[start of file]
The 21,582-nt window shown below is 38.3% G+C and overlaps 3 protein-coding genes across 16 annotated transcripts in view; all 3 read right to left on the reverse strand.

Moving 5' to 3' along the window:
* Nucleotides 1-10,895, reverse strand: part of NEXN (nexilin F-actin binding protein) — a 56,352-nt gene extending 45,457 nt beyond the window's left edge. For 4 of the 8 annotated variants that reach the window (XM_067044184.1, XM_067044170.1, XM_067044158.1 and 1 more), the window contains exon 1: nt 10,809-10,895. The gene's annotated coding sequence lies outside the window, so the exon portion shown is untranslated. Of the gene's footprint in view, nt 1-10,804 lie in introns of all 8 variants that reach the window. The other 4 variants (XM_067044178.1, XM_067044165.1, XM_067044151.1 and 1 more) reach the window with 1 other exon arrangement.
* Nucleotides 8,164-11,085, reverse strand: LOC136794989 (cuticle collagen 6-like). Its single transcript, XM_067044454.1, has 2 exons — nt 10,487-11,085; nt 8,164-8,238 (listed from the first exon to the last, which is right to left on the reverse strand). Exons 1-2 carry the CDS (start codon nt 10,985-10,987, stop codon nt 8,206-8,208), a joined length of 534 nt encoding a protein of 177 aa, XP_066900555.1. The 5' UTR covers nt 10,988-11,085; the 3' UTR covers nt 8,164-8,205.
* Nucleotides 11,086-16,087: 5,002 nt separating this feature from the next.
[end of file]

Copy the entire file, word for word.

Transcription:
The 21,582-nt window shown below is 38.3% G+C and overlaps 3 protein-coding genes across 16 annotated transcripts in view; all 3 read right to left on the reverse strand.

Moving 5' to 3' along the window:
* Nucleotides 1-10,895, reverse strand: part of NEXN (nexilin F-actin binding protein) — a 56,352-nt gene extending 45,457 nt beyond the window's left edge. For 4 of the 8 annotated variants that reach the window (XM_067044184.1, XM_067044170.1, XM_067044158.1 and 1 more), the window contains exon 1: nt 10,809-10,895. The gene's annotated coding sequence lies outside the window, so the exon portion shown is untranslated. Of the gene's footprint in view, nt 1-10,804 lie in introns of all 8 variants that reach the window. The other 4 variants (XM_067044178.1, XM_067044165.1, XM_067044151.1 and 1 more) reach the window with 1 other exon arrangement.
* Nucleotides 8,164-11,085, reverse strand: LOC136794989 (cuticle collagen 6-like). Its single transcript, XM_067044454.1, has 2 exons — nt 10,487-11,085; nt 8,164-8,238 (listed from the first exon to the last, which is right to left on the reverse strand). Exons 1-2 carry the CDS (start codon nt 10,985-10,987, stop codon nt 8,206-8,208), a joined length of 534 nt encoding a protein of 177 aa, XP_066900555.1. The 5' UTR covers nt 10,988-11,085; the 3' UTR covers nt 8,164-8,205.
* Nucleotides 11,086-16,087: 5,002 nt separating this feature from the next.